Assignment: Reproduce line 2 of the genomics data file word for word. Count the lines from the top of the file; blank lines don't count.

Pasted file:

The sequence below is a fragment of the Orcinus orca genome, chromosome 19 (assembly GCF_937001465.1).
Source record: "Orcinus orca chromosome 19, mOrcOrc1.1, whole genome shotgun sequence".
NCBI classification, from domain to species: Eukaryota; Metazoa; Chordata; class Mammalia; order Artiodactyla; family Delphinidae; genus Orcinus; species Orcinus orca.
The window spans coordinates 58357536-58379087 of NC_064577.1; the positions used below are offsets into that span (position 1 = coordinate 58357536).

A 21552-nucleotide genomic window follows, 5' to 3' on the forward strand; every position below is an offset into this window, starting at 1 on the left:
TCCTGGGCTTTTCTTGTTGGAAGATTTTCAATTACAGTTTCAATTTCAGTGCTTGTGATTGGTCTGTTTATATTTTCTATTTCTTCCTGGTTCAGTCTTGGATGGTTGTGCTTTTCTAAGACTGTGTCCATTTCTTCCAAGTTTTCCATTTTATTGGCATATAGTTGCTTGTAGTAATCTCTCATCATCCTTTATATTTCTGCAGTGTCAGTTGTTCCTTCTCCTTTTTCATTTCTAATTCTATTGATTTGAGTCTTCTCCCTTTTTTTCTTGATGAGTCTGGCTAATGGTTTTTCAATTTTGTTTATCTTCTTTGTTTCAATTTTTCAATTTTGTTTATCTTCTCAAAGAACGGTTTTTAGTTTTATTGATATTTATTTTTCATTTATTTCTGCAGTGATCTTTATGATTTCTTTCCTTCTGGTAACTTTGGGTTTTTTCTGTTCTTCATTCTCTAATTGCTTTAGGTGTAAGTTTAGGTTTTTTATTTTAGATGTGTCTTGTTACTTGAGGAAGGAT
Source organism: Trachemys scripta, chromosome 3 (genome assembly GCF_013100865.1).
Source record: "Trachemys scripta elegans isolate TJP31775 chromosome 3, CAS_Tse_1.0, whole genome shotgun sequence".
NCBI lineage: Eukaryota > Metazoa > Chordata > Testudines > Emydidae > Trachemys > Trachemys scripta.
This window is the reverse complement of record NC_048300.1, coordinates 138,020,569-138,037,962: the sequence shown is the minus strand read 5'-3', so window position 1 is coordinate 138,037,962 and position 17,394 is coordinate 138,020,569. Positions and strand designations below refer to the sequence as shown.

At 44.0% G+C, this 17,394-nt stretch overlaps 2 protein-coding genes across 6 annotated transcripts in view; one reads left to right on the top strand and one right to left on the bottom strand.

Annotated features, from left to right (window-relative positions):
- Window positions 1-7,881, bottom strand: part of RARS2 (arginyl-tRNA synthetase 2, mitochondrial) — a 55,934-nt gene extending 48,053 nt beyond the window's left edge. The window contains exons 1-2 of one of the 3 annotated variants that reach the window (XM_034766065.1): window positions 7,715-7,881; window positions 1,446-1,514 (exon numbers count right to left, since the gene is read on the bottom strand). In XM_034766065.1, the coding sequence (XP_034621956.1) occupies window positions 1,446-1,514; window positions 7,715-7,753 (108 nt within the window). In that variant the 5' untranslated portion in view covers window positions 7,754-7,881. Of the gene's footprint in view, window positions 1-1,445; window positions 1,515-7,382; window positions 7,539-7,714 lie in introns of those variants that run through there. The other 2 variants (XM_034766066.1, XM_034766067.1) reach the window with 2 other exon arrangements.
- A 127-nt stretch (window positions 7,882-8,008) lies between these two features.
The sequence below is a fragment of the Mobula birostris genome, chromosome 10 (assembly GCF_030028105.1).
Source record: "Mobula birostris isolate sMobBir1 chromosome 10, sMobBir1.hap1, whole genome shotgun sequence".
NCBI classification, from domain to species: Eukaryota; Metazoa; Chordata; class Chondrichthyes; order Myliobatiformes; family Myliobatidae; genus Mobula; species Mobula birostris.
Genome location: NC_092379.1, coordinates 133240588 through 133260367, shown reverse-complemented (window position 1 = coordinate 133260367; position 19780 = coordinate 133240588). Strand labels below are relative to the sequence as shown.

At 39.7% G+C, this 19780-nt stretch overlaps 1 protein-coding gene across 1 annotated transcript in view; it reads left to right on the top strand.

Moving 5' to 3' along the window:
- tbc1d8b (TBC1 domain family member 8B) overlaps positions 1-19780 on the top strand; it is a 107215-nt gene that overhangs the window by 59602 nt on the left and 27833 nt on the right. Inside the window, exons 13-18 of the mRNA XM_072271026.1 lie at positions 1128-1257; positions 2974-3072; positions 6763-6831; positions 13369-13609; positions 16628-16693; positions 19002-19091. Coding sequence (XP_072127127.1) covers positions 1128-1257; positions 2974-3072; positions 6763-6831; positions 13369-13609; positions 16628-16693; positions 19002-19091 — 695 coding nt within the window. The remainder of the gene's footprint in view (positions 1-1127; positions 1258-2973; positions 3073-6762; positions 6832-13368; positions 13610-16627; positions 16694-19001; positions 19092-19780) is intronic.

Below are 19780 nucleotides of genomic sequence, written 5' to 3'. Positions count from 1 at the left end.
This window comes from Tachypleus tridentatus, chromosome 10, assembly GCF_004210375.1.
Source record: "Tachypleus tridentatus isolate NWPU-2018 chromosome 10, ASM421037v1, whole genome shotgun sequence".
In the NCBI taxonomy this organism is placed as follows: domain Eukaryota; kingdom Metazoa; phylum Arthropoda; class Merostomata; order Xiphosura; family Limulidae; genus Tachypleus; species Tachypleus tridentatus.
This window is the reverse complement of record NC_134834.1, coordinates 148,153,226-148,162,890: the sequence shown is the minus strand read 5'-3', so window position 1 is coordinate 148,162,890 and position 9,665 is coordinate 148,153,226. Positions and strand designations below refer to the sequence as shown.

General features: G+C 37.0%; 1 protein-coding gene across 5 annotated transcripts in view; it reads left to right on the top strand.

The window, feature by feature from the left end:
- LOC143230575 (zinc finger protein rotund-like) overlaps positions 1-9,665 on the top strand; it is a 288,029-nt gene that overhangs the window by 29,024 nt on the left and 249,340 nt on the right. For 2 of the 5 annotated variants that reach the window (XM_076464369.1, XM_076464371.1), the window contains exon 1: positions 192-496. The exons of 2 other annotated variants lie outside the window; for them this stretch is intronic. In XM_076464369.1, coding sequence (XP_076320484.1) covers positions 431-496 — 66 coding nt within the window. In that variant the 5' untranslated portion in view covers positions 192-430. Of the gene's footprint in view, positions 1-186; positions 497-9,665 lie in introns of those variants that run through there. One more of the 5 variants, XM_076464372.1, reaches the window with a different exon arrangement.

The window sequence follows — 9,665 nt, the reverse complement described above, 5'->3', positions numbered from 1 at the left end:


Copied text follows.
Source record: "Orcinus orca chromosome 19, mOrcOrc1.1, whole genome shotgun sequence".